You, reader, are surely very intelligent and hardworking, and you must be quite busy with your many activities. Perhaps you are stressed and harried and barely have two minutes to greet a friend. You probably use your phone excessively to manage your activities, social life and even academics. All of this is completely understandable â€” you are paving your path to a great future. But I think you and I both may be spending too much time looking down with our ears plugged while not spending enough time looking up and around.
A typical newborn baby is curious and looks around the world, eager to learn more. Soon the baby will be on its feet, toddling around and getting into lots of trouble while in its adventurous state of mind. Retention of that sense of adventure and curiosity can take us to the most amazing places, be it literary creation or scientific discovery. Nowadays, we are so consumed with our electronic devices that we forget to ponder, we forget to explore, and we forget about life.
A few key things recently have catalyzed a chain reaction of thoughts in my mind, and I’ve started wondering about how technology affects our thinking. One catalyst was the Sept. 7 article, “Driving Against Time” by staff writer and College junior Erik Alexander, who did an excellent job exploring our tendency to be consumed by texting. Secondly, I’ve realized how vexing it is to see everyone with their heads down, focused on their phones and nothing else. It seems to happen with half of the people present in any setting â€” while eating, while in class or even when walking around. I suppose it’s not really any of my business, but it still drives me crazy.
The other catalyst was the effect of my recent conscious decision to wean myself off my music. I had let my love of music become too distracting for me in the recent past, to the point where it hindered my focus on school. All day, I would walk around listening to music, even if it were just a walk from the library to White Hall. Soon, I felt that needed music so much, I would try to listen to it even when it clearly disturbed me. I felt I was getting “addicted” to music. So I put the music away. And I feel more attentive and alert as a result.
An addiction to music is apparently quite possible. Music may be analogous to cocaine when it comes to the way it affects our brains and makes us feel. Using the same reward system that cocaine uses, listening to “pleasurable music” releases dopamine in the brain. The release of dopamine is what causes our feelings of pleasure and encourages us to again engage in that behavior â€” in this case, listening to music.
I had to wonder if other features of our electronic devices could have similar addictive effects, such as Facebook notifications, text messages and other social media notifications. If so, technology could pose another serious problem for us. If it gets extreme enough, could there be such as thing as technology abuse, and could it turn out to be similar to the public health issue of drug abuse?
What are we missing when we use our devices too much? Conversation, solidarity, concentration, the list goes on. Even when spending time with some of our more scarce friends, you might find that much of the time, we’ll be on our phones, checking Facebook or texting other people instead of actually talking to each other. We do this at the dinner table, while we walk somewhere, while we’re just hanging out together. Later, we’ll tell the other that we never see each other; of course you won’t see me, because half the time I’m with you, you’re looking at your phone. Nowadays, we don’t even excuse ourselves when we get on our phones â€” we just do it. But this shows a lack of common courtesy, and it shows that we are not paying attention to our present company. Don’t say you can still pay attention! That’s what all the texters-and-drivers say, and are avoidable accidents still accidents?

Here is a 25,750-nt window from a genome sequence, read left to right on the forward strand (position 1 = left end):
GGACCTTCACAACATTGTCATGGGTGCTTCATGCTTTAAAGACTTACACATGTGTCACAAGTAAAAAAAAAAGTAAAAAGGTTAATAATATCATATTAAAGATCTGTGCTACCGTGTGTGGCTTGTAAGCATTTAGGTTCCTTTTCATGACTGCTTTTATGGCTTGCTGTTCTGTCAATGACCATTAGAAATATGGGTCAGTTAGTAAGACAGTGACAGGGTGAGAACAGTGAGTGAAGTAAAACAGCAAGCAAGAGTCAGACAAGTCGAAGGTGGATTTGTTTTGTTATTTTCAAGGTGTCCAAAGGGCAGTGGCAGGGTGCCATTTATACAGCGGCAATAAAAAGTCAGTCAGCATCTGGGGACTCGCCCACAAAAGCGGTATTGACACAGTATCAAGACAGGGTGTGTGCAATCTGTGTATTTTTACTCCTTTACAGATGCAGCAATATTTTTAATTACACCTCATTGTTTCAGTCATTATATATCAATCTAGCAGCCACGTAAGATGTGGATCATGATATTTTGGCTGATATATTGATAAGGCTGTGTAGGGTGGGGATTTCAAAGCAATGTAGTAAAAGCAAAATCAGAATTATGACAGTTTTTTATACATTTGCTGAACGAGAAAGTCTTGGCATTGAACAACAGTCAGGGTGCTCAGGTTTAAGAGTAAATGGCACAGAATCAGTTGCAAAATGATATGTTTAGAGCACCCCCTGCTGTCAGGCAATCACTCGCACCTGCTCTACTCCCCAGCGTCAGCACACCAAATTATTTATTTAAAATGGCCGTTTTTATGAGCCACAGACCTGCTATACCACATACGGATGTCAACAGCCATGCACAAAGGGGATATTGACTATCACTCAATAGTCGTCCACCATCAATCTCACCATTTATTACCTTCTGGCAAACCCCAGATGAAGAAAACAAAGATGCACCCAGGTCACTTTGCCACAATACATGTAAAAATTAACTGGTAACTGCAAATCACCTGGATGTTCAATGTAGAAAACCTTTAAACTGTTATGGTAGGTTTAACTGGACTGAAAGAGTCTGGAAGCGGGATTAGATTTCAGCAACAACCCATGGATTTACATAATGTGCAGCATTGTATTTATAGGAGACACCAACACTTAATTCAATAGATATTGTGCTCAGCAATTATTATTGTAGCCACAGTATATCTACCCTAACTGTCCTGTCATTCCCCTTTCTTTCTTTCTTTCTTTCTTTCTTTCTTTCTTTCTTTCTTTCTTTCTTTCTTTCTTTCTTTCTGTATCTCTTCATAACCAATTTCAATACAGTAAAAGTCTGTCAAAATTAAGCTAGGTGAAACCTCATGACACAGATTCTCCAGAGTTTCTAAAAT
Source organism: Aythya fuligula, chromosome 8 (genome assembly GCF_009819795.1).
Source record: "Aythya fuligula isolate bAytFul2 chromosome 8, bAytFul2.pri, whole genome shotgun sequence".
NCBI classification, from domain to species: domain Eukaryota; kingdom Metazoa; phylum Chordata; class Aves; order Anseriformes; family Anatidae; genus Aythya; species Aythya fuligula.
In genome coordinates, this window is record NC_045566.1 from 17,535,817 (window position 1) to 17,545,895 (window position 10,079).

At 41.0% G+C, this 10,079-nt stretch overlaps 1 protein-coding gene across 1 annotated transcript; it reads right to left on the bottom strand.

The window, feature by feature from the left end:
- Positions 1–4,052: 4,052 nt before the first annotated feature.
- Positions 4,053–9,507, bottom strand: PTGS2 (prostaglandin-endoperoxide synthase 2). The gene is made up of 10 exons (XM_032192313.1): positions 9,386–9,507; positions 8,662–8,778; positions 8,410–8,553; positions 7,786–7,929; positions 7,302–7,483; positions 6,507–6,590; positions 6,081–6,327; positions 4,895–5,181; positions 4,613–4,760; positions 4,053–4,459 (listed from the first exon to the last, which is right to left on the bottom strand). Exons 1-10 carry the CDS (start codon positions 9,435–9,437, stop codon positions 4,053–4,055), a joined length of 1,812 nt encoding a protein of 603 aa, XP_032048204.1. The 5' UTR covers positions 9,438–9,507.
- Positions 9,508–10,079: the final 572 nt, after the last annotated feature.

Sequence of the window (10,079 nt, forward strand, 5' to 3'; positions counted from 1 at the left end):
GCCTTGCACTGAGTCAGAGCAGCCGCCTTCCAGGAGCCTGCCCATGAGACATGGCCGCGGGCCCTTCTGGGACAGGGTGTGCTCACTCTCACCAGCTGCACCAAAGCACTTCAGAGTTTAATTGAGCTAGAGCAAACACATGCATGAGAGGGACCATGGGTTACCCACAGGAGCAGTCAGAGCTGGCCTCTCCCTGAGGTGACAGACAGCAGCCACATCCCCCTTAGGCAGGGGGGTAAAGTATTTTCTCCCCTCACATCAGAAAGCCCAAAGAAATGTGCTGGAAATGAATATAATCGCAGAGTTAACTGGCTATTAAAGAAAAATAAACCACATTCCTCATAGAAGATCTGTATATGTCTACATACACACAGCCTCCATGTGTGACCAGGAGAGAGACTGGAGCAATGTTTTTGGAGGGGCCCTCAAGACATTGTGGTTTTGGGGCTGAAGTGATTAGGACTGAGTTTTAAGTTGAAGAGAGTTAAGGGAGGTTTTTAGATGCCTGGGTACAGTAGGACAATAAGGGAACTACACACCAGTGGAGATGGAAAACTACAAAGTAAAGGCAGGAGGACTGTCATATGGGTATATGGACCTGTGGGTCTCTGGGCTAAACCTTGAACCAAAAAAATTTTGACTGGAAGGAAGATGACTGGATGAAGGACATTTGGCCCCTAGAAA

Of course this generation has concentration issues. To echo Alexander’s succinct words, multi-tasking is not efficient â€” it is a sign of inefficiency and an “inability to manage time.” As I consider this, I realize my mom has said something similar. My mom says, for example, not to read or do homework while I eat, to do one thing at a time, because I am neither enjoying my food properly, nor am I focusing on the work entirely. As much as I think I can do homework while eating or watching TV, I cannot, and it probably takes thrice as long anyways. And as almost always, my mom is right (but don’t tell her I said that).
Please consider looking up a little more often. Make the effort to greet someone face-to-face rather than text-to-text. You don’t always need Facebook. People around you have completely functional faces you can use to interact with them. I’ve really felt that looking at my phone a little less has made me more lucid and aware of the world. The effect was sort of a clairvoyance â€” not in a “new age” kind of way. It feels like I’m participating more actively in life just by being on my phone a little less. I smell the crisper breezes that autumn brings, feel the sunlight and shadows on my skin and see the radiant hues of the sky (one night it was an amazing purplish mauve). I experience my thoughts with more clarity, and I feel more prone to creativity. Realizations come to me more easily, whether it be a few lines of poetry or a sudden comprehension of a difficult organic chemistry concept. These kinds of insights and active experiences don’t happen when you’re distracted and on your phone.
Disconnect from e-things and reconnect with life. Have you noticed how, around this time of year, the sun lights up the green leaves of the trees so radiantly? The leaves are a brilliant spring green and are lined, as if with gold. I think it is most vibrant at 10 a.m. (especially on the quad) and at 6 p.m.. Watch it one time before all the leaves drift away.â€‹
â€” Aarti Dureja is a College junior from Westminster, Colorado.